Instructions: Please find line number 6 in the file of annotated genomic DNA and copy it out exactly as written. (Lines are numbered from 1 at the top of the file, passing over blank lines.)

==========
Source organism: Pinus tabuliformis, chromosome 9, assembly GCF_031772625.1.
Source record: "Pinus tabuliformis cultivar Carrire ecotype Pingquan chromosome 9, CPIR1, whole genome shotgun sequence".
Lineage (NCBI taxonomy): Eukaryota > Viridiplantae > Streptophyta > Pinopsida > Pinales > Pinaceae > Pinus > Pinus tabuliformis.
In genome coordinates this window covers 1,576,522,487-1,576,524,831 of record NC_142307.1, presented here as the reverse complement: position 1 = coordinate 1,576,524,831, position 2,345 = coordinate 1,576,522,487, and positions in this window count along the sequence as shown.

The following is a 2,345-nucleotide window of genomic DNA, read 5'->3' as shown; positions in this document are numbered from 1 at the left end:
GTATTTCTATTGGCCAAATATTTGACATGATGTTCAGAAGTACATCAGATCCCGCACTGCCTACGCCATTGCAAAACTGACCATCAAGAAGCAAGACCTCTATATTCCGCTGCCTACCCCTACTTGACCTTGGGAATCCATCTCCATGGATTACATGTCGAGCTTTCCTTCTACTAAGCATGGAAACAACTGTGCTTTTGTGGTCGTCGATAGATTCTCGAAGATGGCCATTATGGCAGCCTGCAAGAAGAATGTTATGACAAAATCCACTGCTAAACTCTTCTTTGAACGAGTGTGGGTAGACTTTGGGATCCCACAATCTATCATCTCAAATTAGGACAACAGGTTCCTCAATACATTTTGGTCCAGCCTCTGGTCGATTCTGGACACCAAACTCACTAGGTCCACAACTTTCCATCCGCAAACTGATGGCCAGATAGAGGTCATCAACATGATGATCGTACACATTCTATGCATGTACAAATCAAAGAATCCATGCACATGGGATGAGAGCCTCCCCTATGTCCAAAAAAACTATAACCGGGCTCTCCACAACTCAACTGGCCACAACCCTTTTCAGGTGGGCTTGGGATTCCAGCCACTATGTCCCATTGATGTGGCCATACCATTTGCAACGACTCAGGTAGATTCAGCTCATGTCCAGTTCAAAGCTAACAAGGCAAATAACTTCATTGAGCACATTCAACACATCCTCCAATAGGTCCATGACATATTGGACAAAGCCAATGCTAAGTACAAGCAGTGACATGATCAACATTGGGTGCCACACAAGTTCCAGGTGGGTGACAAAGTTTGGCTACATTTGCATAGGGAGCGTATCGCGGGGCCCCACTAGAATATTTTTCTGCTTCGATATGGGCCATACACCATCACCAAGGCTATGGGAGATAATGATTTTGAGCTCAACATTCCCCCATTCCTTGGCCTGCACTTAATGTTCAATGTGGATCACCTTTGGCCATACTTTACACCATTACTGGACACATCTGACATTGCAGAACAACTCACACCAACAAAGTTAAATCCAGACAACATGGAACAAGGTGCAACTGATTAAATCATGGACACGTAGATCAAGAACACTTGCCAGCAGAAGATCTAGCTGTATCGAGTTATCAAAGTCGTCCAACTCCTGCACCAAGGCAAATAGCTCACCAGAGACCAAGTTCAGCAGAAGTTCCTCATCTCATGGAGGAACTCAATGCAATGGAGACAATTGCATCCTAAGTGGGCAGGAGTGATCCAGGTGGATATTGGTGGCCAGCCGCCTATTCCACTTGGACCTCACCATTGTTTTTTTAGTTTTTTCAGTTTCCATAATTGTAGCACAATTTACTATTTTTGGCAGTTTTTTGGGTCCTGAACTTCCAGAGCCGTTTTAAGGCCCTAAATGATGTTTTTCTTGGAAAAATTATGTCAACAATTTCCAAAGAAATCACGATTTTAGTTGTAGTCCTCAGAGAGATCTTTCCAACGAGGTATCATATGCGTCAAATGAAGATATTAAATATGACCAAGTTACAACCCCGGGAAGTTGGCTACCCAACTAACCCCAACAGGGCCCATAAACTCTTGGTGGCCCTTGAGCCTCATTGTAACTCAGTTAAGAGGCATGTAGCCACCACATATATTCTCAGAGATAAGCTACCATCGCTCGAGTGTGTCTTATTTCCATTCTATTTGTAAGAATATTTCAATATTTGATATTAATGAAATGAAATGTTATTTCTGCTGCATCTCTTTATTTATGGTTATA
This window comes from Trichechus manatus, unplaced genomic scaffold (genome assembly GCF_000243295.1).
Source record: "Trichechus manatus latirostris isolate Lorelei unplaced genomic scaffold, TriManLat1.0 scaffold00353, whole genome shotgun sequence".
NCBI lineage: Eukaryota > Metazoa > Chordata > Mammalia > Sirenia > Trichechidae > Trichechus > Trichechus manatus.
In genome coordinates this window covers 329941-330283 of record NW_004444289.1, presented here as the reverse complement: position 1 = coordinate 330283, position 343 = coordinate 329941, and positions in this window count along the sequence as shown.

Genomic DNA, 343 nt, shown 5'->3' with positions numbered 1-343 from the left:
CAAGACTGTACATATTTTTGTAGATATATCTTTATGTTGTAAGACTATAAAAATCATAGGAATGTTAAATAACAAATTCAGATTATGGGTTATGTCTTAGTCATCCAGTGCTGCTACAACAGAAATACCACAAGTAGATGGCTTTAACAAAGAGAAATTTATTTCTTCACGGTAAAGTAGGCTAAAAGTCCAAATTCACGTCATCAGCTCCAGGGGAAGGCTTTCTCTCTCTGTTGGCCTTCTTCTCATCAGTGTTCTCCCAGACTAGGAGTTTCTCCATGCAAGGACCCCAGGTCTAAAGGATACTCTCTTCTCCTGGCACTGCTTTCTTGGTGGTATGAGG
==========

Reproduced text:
GTATTTCTATTGGCCAAATATTTGACATGATGTTCAGAAGTACATCAGATCCCGCACTGCCTACGCCATTGCAAAACTGACCATCAAGAAGCAAGACCTCTATATTCCGCTGCCTACCCCTACTTGACCTTGGGAATCCATCTCCATGGATTACATGTCGAGCTTTCCTTCTACTAAGCATGGAAACAACTGTGCTTTTGTGGTCGTCGATAGATTCTCGAAGATGGCCATTATGGCAGCCTGCAAGAAGAATGTTATGACAAAATCCACTGCTAAACTCTTCTTTGAACGAGTGTGGGTAGACTTTGGGATCCCACAATCTATCATCTCAAATTAGGACAACAGGTTCCTCAATACATTTTGGTCCAGCCTCTGGTCGATTCTGGACACCAAACTCACTAGGTCCACAACTTTCCATCCGCAAACTGATGGCCAGATAGAGGTCATCAACATGATGATCGTACACATTCTATGCATGTACAAATCAAAGAATCCATGCACATGGGATGAGAGCCTCCCCTATGTCCAAAAAAACTATAACCGGGCTCTCCACAACTCAACTGGCCACAACCCTTTTCAGGTGGGCTTGGGATTCCAGCCACTATGTCCCATTGATGTGGCCATACCATTTGCAACGACTCAGGTAGATTCAGCTCATGTCCAGTTCAAAGCTAACAAGGCAAATAACTTCATTGAGCACATTCAACACATCCTCCAATAGGTCCATGACATATTGGACAAAGCCAATGCTAAGTACAAGCAGTGACATGATCAACATTGGGTGCCACACAAGTTCCAGGTGGGTGACAAAGTTTGGCTACATTTGCATAGGGAGCGTATCGCGGGGCCCCACTAGAATATTTTTCTGCTTCGATATGGGCCATACACCATCACCAAGGCTATGGGAGATAATGATTTTGAGCTCAACATTCCCCCATTCCTTGGCCTGCACTTAATGTTCAATGTGGATCACCTTTGGCCATACTTTACACCATTACTGGACACATCTGACATTGCAGAACAACTCACACCAACAAAGTTAAATCCAGACAACATGGAACAAGGTGCAACTGATTAAATCATGGACACGTAGATCAAGAACACTTGCCAGCAGAAGATCTAGCTGTATCGAGTTATCAAAGTCGTCCAACTCCTGCACCAAGGCAAATAGCTCACCAGAGACCAAGTTCAGCAGAAGTTCCTCATCTCATGGAGGAACTCAATGCAATGGAGACAATTGCATCCTAAGTGGGCAGGAGTGATCCAGGTGGATATTGGTGGCCAGCCGCCTATTCCACTTGGACCTCACCATTGTTTTTTTAGTTTTTTCAGTTTCCATAATTGTAGCACAATTTACTATTTTTGGCAGTTTTTTGGGTCCTGAACTTCCAGAGCCGTTTTAAGGCCCTAAATGATGTTTTTCTTGGAAAAATTATGTCAACAATTTCCAAAGAAATCACGATTTTAGTTGTAGTCCTCAGAGAGATCTTTCCAACGAGGTATCATATGCGTCAAATGAAGATATTAAATATGACCAAGTTACAACCCCGGGAAGTTGGCTACCCAACTAACCCCAACAGGGCCCATAAACTCTTGGTGGCCCTTGAGCCTCATTGTAACTCAGTTAAGAGGCATGTAGCCACCACATATATTCTCAGAGATAAGCTACCATCGCTCGAGTGTGTCTTATTTCCATTCTATTTGTAAGAATATTTCAATATTTGATATTAATGAAATGAAATGTTATTTCTGCTGCATCTCTTTATTTATGGTTATA